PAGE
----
Time to squeal with delight.
The annual pork-tastic festival – Cochon 555 is coming back to Miami.
Cochon means pig in French, and swine is the star of this show.
Like most things this year, they’ve had to make changes. Don’t worry, the basics are still there.
And thank goodness because I’m hungry.
Pig out and go hog wild for Cochon 555.
The event takes place in cities all over the U.S., and from Sept. 22 through the 27, Miami gets to show off the “other white meat.”
Brett Friedman: “It’s basically to highlight heritage bred pork. It’s a message all about sustainability. We exclusively only support local farmers from the cities we are participating in.”
Cochon has gone on for over a decade. In the past, hundreds of people in each city got together to taste pork made by local chefs, but in 2020, things are different, including the name.
Brett Friedman: “Carry Out with Cochon is our adaptation to the programming.”
For five days, five SoFlo chefs, one each night, will create a bunch of pork dishes.
Guests can buy tickets for however many nights they want, and the food can be delivered or you can pick it up.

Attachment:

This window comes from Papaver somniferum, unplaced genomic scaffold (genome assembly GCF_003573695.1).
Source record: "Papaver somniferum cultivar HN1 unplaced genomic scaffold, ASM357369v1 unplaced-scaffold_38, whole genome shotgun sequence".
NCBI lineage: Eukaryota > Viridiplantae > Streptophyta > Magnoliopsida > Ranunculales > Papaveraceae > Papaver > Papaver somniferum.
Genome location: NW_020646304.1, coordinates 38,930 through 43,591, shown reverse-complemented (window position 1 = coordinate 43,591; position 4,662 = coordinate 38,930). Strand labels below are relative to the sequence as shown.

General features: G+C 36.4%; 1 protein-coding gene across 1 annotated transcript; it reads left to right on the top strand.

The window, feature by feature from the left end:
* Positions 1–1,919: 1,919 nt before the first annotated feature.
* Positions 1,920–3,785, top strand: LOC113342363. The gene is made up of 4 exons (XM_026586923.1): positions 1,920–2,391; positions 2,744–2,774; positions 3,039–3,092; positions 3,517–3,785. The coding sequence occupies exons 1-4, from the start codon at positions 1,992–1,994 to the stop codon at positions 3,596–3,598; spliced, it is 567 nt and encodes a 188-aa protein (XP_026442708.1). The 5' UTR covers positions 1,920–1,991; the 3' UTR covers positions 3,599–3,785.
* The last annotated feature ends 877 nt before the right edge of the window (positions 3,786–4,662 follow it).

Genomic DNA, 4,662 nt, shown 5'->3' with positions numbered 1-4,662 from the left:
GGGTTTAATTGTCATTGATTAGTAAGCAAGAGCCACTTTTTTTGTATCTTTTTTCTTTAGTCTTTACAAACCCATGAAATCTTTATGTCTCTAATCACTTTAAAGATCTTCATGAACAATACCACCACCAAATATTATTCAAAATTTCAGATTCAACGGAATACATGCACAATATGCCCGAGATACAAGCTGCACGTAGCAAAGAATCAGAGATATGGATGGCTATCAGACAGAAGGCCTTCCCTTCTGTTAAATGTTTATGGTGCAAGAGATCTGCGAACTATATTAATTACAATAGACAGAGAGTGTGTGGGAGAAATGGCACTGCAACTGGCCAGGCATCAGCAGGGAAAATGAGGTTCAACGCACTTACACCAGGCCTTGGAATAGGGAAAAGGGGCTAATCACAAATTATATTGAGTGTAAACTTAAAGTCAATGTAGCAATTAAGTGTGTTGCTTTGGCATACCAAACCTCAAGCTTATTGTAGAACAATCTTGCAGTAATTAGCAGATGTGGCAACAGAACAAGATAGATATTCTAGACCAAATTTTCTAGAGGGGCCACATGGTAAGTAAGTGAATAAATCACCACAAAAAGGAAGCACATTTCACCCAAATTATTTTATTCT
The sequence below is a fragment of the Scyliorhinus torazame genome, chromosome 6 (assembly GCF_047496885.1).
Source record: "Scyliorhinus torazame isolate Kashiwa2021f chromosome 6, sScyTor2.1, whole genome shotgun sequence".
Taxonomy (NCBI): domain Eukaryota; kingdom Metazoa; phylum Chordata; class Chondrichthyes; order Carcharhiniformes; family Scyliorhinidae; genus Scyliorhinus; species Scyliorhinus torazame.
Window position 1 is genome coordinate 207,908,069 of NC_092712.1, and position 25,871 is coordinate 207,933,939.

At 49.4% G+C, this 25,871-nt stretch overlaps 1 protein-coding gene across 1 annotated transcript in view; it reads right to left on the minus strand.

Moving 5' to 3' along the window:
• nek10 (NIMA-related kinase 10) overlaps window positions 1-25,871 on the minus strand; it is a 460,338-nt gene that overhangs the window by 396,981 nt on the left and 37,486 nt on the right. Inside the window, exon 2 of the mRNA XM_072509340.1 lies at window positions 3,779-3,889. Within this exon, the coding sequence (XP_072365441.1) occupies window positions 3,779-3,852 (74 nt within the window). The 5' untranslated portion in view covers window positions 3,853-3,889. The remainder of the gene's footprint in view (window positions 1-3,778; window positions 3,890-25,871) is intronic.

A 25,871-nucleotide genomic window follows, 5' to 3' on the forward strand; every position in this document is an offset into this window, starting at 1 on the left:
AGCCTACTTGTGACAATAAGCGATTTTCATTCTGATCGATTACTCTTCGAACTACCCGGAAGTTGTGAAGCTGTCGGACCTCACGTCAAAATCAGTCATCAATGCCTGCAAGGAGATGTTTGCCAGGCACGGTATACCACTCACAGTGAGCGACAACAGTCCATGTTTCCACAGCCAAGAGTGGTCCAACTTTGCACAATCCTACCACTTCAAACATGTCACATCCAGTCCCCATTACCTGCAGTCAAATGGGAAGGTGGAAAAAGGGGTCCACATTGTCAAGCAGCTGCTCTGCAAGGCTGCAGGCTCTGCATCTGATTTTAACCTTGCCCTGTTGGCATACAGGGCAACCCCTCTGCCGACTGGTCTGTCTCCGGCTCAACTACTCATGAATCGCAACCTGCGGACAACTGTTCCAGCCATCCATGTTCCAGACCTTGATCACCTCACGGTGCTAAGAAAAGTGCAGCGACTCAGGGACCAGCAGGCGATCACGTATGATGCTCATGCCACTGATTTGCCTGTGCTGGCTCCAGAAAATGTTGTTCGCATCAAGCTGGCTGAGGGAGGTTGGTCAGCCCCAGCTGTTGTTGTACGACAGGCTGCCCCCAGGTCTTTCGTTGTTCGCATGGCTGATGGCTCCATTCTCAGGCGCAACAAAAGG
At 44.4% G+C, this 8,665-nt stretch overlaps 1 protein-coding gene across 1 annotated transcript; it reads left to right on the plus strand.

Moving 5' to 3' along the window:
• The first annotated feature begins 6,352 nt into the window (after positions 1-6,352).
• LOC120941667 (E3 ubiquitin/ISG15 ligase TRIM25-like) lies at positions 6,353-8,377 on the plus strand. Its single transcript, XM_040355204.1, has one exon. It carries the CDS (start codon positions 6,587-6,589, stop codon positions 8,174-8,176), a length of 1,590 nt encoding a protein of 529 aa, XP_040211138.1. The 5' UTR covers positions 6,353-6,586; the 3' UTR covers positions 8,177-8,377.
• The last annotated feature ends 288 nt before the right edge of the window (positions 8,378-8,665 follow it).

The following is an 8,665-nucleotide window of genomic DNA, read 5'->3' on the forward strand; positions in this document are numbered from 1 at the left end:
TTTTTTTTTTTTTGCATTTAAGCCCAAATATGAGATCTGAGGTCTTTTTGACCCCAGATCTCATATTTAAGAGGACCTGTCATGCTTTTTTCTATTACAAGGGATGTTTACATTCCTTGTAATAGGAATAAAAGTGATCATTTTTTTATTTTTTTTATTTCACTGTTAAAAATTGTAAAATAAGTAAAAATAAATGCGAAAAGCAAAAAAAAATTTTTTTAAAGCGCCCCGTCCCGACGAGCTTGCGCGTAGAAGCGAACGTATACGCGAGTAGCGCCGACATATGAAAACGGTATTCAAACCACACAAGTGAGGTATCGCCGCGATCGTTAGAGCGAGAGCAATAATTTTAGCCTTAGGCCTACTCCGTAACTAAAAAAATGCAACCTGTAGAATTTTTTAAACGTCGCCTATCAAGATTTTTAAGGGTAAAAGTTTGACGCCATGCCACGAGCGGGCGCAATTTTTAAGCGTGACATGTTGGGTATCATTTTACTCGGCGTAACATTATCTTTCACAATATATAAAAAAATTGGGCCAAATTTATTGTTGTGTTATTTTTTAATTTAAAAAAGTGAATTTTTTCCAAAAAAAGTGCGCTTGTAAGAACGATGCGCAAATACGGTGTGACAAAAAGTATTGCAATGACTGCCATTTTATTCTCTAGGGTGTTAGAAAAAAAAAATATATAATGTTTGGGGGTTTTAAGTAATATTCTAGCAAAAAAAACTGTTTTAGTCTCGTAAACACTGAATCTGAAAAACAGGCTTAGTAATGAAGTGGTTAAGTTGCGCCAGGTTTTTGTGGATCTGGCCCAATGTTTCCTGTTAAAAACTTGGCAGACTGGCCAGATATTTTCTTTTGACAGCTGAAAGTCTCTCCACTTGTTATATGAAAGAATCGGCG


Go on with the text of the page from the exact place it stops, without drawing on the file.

Brett Friedman: “They can still experience the Cochon experience from the comfort of their own home.”
Each ticket gets you drinks, food that’s ready to heat and eat, and ingredients to cook one course with the chef. You do that virtually.
Brett Friedman: “It is you and the other 50 people who have purchased this class.”
Chef Giorgio Rapicavoli from Eating House in Coral Gables is ready to get his pork on.
Giorgio Rapicavoli: “We went with a very heavily Italian meal. This is very Miami a very pork city. But also the pig reigns supreme in Italy.”
The real fun is getting to make pork bolognese and pasta with a master.
Giorgio Rapicavoli: “We are going to cook pasta at home. Finish it with the sauce and some butter and cheese.”
Over at Ember in the design district, Chef Brad Kilgore is excited to virtually open his kitchen to Cochon guests.
Brad Kilgore: “The dish we will be doing on the Zoom with everyone participating is the n’duja recette. I thought it was most important because the bread needs to be freshly toasted.”
Not only is Carry Out with Cochon five nights of amazing food, but think of it as a private cooking lesson with some of South Florida’s best chefs.
Leslie Wolfson: “It’s a once in a lifetime thing. I am not going to be doing this all the time. It was easy and hopefully, we can replicate it.”
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